The tortoise and hare solution doesn't account for when the path has a dead end (aka there's a node that has a self-cycle).
For example, the array [0, 1, 2, 3, 4, 4] should return 4, but instead returns 0 because the slow and fast pointers will get stuck at the first index.
From a graph perspective, the issue is that despite being unique integers, the list of numbers is not necessarily a single linked list, but instead multiple linked lists with many that are self-cycles. How do we detect the existence of a cycle when it could be in any of these sub lists?
Well, first note that each of these linked lists is either a part of the main linked list or a single node self-cycle. Why? Because each integer should only appear once. If there is only one integer that has duplicates, then that integer is the only one with an in-degree of more than one, which implies that all other nodes have at most one incoming edge. This implies that we will only get stuck if we start on a node that points to itself. Now, having duplicate integers also implies that at least one of these duplicates will be at an index that is not equal to the integer. Therefore, we simply iterate through each starting position until we find a cycle that is not a self-cycle.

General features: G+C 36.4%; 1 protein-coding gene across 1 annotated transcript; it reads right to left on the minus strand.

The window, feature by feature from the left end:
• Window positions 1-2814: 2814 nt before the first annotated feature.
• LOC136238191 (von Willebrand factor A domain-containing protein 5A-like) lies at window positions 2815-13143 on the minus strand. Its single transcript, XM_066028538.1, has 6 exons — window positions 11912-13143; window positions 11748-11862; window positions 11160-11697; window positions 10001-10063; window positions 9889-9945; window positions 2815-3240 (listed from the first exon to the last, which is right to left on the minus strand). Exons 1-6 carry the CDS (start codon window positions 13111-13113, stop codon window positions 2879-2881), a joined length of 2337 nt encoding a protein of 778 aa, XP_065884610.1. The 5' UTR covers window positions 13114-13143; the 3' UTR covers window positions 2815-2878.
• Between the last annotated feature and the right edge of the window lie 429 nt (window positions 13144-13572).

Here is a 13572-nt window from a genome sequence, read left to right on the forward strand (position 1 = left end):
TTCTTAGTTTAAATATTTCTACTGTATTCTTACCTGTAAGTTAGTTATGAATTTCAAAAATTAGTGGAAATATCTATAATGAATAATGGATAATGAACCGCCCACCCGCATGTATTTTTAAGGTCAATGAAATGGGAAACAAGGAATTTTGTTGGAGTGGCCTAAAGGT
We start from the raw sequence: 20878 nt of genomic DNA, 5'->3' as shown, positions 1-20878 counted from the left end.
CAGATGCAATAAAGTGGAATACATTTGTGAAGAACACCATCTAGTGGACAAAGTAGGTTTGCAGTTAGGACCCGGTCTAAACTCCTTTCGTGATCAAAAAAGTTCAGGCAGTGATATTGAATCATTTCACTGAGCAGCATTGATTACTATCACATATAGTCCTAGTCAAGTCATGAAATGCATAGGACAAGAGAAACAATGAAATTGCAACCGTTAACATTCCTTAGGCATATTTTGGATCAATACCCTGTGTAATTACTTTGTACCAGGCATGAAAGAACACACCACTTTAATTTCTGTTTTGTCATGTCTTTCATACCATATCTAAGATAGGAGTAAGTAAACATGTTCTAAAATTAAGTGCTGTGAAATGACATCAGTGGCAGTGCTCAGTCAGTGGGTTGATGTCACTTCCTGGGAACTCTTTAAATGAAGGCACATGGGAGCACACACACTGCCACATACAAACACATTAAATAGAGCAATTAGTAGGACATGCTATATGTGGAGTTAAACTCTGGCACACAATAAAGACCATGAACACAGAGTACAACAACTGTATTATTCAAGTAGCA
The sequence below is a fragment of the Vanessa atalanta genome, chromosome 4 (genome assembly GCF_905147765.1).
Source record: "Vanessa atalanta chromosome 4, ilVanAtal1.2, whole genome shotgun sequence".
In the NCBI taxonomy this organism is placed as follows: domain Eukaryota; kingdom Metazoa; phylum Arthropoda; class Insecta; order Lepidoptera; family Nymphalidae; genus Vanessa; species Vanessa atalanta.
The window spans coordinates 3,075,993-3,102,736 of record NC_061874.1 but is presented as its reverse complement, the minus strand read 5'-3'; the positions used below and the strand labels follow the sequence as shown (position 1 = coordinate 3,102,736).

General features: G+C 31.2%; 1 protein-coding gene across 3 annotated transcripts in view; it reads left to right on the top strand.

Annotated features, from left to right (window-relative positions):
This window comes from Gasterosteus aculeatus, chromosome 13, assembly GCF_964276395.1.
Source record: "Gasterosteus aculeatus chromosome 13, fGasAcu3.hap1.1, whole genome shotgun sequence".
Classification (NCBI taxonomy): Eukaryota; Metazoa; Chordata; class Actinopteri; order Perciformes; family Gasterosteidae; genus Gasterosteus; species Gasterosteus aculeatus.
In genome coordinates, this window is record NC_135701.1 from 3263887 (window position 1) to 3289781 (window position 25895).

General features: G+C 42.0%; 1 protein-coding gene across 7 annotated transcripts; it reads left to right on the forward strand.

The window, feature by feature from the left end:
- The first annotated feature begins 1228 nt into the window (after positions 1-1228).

def detect_cycle(self, nums, i): slow = i fast = i while True: slow = nums[slow] fast = nums[nums[fast]] if slow == fast: break return slow def findDuplicate(self, nums): """ :type nums: List[int] :rtype: int """ for i in range(len(nums)): x = self.detect_cycle(nums, i) if i == x: continue y = i while True: x, y = nums[x], nums[y] if x == y: return x return False